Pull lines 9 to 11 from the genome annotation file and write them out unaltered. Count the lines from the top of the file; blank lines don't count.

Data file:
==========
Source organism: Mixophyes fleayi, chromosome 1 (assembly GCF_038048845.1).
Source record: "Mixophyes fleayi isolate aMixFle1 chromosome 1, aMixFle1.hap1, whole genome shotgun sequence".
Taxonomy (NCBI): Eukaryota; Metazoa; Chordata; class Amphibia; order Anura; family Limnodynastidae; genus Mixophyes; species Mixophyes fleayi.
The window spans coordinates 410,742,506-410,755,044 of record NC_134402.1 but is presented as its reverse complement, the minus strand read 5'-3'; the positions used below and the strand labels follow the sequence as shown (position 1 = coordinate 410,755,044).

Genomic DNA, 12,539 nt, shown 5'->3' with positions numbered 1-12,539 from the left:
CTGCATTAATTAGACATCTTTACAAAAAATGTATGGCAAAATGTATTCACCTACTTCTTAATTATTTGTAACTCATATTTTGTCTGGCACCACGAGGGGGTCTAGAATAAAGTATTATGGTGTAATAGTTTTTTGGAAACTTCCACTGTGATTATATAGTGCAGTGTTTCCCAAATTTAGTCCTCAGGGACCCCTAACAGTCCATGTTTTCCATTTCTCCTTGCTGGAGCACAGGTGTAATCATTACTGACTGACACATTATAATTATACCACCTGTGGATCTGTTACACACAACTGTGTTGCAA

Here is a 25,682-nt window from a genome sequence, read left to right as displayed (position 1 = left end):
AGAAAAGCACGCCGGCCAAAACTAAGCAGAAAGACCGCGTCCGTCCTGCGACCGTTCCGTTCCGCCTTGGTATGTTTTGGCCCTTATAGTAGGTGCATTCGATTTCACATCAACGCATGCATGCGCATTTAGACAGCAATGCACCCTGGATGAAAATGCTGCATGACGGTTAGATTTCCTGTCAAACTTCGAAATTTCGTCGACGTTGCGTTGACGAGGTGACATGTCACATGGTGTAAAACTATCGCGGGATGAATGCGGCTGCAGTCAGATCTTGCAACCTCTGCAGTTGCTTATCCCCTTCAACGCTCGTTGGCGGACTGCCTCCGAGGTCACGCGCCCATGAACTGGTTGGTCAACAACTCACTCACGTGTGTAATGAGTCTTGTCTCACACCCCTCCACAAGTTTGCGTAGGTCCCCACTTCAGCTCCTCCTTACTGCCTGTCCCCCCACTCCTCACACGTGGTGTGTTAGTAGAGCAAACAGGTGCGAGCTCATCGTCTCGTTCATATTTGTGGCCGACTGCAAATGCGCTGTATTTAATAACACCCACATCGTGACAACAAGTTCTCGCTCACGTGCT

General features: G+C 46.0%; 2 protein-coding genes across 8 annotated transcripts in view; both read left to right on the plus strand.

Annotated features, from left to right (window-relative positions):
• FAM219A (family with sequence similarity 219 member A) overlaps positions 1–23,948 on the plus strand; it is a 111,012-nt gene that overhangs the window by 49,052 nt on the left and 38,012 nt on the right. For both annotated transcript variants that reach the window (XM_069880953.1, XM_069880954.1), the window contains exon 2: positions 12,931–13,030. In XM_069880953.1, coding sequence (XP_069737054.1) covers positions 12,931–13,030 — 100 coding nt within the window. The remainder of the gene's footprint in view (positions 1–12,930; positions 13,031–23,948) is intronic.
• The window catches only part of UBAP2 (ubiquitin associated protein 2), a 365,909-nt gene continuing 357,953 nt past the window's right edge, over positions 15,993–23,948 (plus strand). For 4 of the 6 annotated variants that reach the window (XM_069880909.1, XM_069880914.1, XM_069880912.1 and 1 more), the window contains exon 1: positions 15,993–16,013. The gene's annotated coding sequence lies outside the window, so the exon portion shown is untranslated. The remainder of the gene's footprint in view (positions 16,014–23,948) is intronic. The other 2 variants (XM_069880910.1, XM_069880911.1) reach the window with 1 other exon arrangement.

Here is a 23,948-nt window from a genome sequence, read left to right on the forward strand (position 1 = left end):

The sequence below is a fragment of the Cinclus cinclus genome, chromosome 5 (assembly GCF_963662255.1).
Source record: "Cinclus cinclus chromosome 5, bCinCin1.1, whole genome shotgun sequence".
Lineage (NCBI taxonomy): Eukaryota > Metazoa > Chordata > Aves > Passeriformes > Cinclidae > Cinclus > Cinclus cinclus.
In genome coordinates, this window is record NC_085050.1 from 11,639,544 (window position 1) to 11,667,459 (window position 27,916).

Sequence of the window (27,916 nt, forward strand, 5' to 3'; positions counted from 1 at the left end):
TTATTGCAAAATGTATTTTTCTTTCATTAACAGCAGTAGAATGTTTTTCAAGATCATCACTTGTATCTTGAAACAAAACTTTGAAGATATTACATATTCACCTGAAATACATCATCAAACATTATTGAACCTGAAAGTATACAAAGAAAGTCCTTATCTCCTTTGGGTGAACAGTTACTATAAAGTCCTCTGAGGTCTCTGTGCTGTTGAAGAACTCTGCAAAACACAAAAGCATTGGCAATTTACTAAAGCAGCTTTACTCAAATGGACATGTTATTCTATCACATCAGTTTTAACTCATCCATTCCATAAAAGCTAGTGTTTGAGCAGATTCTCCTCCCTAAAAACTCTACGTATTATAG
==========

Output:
General features: G+C 46.0%; 2 protein-coding genes across 8 annotated transcripts in view; both read left to right on the plus strand.

Annotated features, from left to right (window-relative positions):
• FAM219A (family with sequence similarity 219 member A) overlaps positions 1–23,948 on the plus strand; it is a 111,012-nt gene that overhangs the window by 49,052 nt on the left and 38,012 nt on the right. For both annotated transcript variants that reach the window (XM_069880953.1, XM_069880954.1), the window contains exon 2: positions 12,931–13,030. In XM_069880953.1, coding sequence (XP_069737054.1) covers positions 12,931–13,030 — 100 coding nt within the window. The remainder of the gene's footprint in view (positions 1–12,930; positions 13,031–23,948) is intronic.